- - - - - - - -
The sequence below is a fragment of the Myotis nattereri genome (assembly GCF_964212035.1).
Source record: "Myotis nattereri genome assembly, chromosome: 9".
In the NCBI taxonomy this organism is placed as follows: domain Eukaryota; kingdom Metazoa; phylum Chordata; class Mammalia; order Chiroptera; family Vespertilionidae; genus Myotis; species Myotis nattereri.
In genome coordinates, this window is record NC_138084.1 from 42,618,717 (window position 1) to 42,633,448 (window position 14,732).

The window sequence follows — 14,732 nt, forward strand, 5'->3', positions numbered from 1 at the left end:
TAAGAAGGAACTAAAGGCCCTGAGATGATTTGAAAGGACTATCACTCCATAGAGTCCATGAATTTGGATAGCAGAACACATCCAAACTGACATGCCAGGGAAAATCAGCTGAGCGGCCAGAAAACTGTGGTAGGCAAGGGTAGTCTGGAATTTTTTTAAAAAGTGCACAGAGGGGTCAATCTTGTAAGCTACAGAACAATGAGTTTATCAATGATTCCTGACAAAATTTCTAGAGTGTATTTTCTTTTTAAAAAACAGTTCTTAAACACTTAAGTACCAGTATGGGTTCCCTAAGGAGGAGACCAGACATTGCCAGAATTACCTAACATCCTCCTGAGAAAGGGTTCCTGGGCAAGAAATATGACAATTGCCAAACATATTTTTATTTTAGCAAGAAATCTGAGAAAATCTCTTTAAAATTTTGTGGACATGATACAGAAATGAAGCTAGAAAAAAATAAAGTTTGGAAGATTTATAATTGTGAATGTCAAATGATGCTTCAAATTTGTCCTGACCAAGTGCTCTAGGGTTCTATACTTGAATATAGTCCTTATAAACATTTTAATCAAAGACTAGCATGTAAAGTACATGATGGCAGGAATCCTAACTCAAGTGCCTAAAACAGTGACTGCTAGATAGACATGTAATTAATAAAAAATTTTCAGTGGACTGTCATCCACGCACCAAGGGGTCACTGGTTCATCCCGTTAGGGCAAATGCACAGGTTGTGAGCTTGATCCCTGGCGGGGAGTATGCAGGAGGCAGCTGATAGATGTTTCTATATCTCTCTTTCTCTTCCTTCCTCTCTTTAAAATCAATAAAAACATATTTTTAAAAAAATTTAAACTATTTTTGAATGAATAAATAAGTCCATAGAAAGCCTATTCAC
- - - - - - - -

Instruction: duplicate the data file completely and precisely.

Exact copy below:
The sequence below is a fragment of the Myotis nattereri genome (assembly GCF_964212035.1).
Source record: "Myotis nattereri genome assembly, chromosome: 9".
In the NCBI taxonomy this organism is placed as follows: domain Eukaryota; kingdom Metazoa; phylum Chordata; class Mammalia; order Chiroptera; family Vespertilionidae; genus Myotis; species Myotis nattereri.
In genome coordinates, this window is record NC_138084.1 from 42,618,717 (window position 1) to 42,633,448 (window position 14,732).

The window sequence follows — 14,732 nt, forward strand, 5'->3', positions numbered from 1 at the left end:
TAAGAAGGAACTAAAGGCCCTGAGATGATTTGAAAGGACTATCACTCCATAGAGTCCATGAATTTGGATAGCAGAACACATCCAAACTGACATGCCAGGGAAAATCAGCTGAGCGGCCAGAAAACTGTGGTAGGCAAGGGTAGTCTGGAATTTTTTTAAAAAGTGCACAGAGGGGTCAATCTTGTAAGCTACAGAACAATGAGTTTATCAATGATTCCTGACAAAATTTCTAGAGTGTATTTTCTTTTTAAAAAACAGTTCTTAAACACTTAAGTACCAGTATGGGTTCCCTAAGGAGGAGACCAGACATTGCCAGAATTACCTAACATCCTCCTGAGAAAGGGTTCCTGGGCAAGAAATATGACAATTGCCAAACATATTTTTATTTTAGCAAGAAATCTGAGAAAATCTCTTTAAAATTTTGTGGACATGATACAGAAATGAAGCTAGAAAAAAATAAAGTTTGGAAGATTTATAATTGTGAATGTCAAATGATGCTTCAAATTTGTCCTGACCAAGTGCTCTAGGGTTCTATACTTGAATATAGTCCTTATAAACATTTTAATCAAAGACTAGCATGTAAAGTACATGATGGCAGGAATCCTAACTCAAGTGCCTAAAACAGTGACTGCTAGATAGACATGTAATTAATAAAAAATTTTCAGTGGACTGTCATCCACGCACCAAGGGGTCACTGGTTCATCCCGTTAGGGCAAATGCACAGGTTGTGAGCTTGATCCCTGGCGGGGAGTATGCAGGAGGCAGCTGATAGATGTTTCTATATCTCTCTTTCTCTTCCTTCCTCTCTTTAAAATCAATAAAAACATATTTTTAAAAAAATTTAAACTATTTTTGAATGAATAAATAAGTCCATAGAAAGCCTATTCAC